The downward trend in the semiconductor market over the past year has reflected the pandemic-induced over-ordering of computers and smartphones, which led to an abnormal increase in sales, but also the restrictions imposed on China by the US government on free trade in advanced chips, first by former President Donald Trump and now by current President Joe Biden, especially with his chip law (the US Chips Act) enacted last November.
The main aim of the US Chips Act and the European Chip Act, the latter of which is still in the process of being approved by the European Union, is to encourage more chips to be manufactured in the United States and the European Union by granting subsidies and soft loans, and thus achieve greater autonomy in this strategic market. The US has also banned its companies, and those that use all or part of US-patented production equipment, from selling their products to China, especially those with high added value, such as those used for military purposes or high-performance servers and artificial intelligence tasks. It also succeeded in stopping TSMC from supplying chips to Huawei, even though the Chinese company had designed them.
The US also imposed that companies that manufacture advanced chips in China with US patents, such as the American Intel or Micron but also Samsung and SK Hynix, all of them with huge production centres for processors and memories, could not renew their equipment subject to US patents after a one-year extension, which is expected (although not confirmed) to expire next September. According to the Financial Times, the US will continue to ban Samsung and SK Hynix from selling sophisticated chips to China, although the decision has not yet been approved by President Biden.
China happens to be the largest purchaser of chips and production equipment, both for domestic consumption and for export in the form of finished electronics products. Virtually all of HP and Dell’s computers and laptops, for example, are assembled in China and exported to the rest of the world. A large part of the wafers manufactured by TSMC in Taiwan are shipped to mainland China to be cut and encapsulated into chips from Apple, Qualcomm, MediaTek or NVidia and assembled into smartphones from Chinese manufacturers.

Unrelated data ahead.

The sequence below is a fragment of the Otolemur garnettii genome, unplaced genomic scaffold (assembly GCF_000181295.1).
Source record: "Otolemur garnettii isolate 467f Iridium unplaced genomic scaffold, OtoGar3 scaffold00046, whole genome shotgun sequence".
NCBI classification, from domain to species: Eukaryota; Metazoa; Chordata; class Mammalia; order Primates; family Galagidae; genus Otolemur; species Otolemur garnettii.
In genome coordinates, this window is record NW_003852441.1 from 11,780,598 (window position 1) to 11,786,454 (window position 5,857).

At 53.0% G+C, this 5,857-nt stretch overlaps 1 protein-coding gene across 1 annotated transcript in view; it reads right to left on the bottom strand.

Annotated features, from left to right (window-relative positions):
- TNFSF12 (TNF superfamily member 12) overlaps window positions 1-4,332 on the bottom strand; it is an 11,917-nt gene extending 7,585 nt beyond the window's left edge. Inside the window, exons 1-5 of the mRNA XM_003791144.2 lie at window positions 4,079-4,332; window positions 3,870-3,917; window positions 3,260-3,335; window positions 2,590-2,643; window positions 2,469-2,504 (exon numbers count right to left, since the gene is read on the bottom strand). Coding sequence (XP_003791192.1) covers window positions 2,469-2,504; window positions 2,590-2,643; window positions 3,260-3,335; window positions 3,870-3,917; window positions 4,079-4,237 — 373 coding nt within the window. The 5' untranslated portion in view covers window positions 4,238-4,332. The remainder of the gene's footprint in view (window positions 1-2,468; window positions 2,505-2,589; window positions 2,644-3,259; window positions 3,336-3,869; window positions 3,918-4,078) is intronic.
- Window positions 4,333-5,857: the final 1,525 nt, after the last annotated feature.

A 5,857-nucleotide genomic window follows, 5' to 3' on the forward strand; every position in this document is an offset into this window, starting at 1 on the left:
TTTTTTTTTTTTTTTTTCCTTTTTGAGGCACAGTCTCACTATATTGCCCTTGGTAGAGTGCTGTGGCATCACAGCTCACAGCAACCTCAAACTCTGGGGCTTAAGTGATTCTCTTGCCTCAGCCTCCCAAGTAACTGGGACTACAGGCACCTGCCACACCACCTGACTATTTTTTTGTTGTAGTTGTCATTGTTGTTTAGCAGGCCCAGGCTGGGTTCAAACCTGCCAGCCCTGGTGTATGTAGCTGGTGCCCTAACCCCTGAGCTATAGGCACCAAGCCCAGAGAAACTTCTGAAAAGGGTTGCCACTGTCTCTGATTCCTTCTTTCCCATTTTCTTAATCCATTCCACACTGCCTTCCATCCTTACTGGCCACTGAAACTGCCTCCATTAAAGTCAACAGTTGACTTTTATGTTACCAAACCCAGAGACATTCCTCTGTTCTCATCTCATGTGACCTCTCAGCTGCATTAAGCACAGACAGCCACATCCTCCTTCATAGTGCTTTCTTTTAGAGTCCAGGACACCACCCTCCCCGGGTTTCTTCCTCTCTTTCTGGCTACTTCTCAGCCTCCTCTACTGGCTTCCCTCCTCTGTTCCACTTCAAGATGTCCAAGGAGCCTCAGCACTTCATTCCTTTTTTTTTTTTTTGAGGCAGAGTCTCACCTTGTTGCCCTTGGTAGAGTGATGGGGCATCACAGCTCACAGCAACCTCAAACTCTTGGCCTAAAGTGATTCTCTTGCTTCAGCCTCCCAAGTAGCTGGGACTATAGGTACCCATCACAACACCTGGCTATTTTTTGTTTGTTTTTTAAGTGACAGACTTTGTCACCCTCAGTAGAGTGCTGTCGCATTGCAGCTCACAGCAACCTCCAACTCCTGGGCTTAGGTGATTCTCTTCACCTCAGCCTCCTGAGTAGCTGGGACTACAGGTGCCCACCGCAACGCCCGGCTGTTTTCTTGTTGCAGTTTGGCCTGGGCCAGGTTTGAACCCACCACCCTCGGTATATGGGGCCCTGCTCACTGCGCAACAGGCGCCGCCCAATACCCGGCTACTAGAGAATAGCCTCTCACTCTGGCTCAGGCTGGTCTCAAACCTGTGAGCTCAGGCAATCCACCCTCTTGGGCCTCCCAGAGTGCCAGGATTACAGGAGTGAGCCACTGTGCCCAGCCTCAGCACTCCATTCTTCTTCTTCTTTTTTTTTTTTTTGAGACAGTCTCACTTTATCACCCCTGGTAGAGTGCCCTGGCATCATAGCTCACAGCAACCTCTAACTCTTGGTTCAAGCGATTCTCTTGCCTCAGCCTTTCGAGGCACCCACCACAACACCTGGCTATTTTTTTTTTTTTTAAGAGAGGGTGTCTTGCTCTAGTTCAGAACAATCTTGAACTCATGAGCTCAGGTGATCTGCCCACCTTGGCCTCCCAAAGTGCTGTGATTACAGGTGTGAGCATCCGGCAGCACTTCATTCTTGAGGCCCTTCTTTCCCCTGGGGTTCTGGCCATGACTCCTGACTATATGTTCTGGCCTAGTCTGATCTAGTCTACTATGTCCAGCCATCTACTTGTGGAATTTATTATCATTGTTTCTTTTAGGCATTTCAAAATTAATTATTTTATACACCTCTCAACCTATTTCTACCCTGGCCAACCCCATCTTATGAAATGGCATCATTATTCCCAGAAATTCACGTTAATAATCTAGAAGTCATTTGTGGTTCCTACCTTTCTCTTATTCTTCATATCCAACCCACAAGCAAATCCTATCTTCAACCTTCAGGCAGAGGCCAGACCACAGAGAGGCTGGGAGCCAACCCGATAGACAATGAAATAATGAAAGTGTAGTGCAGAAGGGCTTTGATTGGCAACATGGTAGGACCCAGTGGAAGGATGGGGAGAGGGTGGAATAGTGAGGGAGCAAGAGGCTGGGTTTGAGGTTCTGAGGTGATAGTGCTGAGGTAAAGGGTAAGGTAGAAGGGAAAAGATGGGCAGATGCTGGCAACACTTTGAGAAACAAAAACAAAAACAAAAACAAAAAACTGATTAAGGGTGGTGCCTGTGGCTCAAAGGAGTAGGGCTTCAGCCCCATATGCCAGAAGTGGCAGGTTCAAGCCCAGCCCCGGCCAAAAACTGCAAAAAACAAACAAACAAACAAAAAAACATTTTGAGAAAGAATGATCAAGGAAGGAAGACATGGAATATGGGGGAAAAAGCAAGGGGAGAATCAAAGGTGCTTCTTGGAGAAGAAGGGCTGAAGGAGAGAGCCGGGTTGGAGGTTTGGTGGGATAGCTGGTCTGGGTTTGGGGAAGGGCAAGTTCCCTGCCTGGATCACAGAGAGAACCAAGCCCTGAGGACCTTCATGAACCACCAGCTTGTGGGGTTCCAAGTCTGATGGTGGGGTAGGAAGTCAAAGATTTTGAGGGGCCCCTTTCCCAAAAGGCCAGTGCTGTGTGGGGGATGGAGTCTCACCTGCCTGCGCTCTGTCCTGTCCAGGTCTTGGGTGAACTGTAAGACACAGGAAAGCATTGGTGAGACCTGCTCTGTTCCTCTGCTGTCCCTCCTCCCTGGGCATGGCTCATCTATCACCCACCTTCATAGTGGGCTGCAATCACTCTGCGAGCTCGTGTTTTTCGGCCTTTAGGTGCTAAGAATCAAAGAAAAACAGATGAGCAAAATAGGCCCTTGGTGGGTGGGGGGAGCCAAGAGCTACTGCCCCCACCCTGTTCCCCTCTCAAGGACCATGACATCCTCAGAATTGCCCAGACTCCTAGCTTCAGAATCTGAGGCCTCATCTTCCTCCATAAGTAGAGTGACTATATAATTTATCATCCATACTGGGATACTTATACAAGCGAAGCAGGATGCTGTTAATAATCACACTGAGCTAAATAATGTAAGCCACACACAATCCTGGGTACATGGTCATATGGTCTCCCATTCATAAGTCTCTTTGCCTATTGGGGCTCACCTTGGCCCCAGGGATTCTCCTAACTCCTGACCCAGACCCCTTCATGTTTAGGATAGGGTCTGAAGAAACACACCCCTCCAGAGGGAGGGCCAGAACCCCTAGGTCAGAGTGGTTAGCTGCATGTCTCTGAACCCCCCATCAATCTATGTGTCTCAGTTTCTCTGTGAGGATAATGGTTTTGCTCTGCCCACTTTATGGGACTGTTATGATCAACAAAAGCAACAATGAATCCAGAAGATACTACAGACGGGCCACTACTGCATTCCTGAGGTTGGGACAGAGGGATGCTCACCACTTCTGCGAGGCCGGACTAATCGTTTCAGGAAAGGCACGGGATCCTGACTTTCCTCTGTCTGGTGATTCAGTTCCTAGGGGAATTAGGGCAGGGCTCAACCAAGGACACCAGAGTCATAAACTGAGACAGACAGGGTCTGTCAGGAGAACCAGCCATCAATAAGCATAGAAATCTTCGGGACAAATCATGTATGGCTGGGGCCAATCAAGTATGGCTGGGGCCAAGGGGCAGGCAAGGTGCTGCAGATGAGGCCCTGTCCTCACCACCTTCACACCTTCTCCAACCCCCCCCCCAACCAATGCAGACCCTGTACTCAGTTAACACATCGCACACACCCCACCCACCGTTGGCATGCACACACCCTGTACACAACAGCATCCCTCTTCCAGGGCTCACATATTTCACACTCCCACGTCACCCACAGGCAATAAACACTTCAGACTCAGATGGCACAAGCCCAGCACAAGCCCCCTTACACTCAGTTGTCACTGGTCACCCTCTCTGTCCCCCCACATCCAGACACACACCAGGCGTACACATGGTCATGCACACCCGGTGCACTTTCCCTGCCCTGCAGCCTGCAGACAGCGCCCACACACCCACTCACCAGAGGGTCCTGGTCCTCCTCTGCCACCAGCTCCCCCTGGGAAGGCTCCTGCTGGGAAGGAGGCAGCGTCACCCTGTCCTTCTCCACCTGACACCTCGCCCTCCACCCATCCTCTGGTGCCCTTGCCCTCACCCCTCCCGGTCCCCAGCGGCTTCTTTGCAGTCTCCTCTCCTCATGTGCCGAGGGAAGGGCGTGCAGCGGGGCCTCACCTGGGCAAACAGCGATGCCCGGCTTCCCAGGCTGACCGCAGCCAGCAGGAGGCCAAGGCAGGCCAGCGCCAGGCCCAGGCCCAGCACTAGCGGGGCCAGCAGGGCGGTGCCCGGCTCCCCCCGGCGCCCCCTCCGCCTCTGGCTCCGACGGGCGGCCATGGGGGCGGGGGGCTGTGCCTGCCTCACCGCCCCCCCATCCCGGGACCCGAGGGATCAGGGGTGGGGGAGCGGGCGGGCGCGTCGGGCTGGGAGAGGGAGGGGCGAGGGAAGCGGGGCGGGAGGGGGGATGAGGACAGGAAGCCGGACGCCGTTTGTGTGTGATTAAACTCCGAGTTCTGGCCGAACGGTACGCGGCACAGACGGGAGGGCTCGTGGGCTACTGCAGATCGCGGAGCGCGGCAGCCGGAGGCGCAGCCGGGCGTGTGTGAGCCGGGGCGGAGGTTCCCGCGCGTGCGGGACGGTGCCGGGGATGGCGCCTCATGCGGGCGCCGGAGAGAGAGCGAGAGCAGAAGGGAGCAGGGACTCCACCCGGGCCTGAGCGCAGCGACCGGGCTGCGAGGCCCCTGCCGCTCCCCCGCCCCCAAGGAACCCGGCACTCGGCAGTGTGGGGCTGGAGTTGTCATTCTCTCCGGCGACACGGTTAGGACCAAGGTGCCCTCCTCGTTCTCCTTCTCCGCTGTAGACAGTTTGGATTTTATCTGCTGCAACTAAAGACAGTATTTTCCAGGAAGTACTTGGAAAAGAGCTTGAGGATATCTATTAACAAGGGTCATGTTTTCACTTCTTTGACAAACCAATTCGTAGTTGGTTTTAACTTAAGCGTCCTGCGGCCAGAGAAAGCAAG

TSMC has stated that manufacturing chips in the US is 30% more expensive than in Taiwan, which is unsustainable without generous public subsidies from the US. From a strategic point of view, it is in TSMC’s interest to relocate some of its production outside Taiwan, either to the US or to Europe. That is why it has built a plant in the US and will probably agree to do so in Europe as well, even if it is not particularly profitable. But the plants will certainly not be the most advanced when the pace of mass production is finally reached, nor will TSMC share production secrets, as the United States aspires to.
The problem is that the amount of subsidies to manufacture chips in the United States or Europe, just over $50 billion in each case and over several years, is an amount that does not even represent half of the annual investment that TSMC or Samsung allocate to semiconductor production plants, which are essential to continue the technological race and lead the market in highly sophisticated chips.
Intel’s current financial situation is a symptom of the chip industry’s problems. To remain competitive in the infinitesimal chip race, the company must build production plants costing tens of billions of dollars and taking up to five years to build. At the moment, Intel is well advanced with the renovation of its factory in Ireland and the construction of the macro-complex in Ohio is well underway.
But Intel’s subsidies only cover a small part of the necessary investment, however high they may be, while its market capitalisation has plummeted to 34 dollars a share when it was twice as much two years ago, partly because of the first quarter losses of 2.8 billion dollars and the 34% drop in turnover compared to a year earlier that it announced a few days ago. Against this backdrop, experts are sceptical that Intel can match its manufacturing ambitions, even if it manages to catch up technologically within a year with TSMC and Samsung, as it has repeatedly claimed.
The market back-and-forth is also affecting Qualcomm, the US manufacturer that specialises in designing processors for smartphones, which are made by TSMC. Qualcomm has just announced that its sales in the last quarter were down 17% and profits 42% from twelve months earlier, due to lower smartphone sales in the last nine months.
Results from MediaTek, Qualcomm’s big competitor in smartphone processors, which is also made by compatriot TSMC, are expected to show a similar decline in sales. Smartphones are not only crucial to Apple’s profits, but the evolution of global sales, irretrievably downward, has broad repercussions for the entire technology sector.
The second half of the year and especially next year will be decisive for the future development of the global semiconductor market and the competitive position of Europe, the United States, South Korea, Taiwan, Japan and China in the industry in the second half of this decade. Not to be forgotten either is India, which wants to become a major global technology player and the size of its domestic market allows it to do so. And all this against the backdrop of a conflict between Russia and Ukraine that has no end in sight.
Albert Cuesta, specialized journalist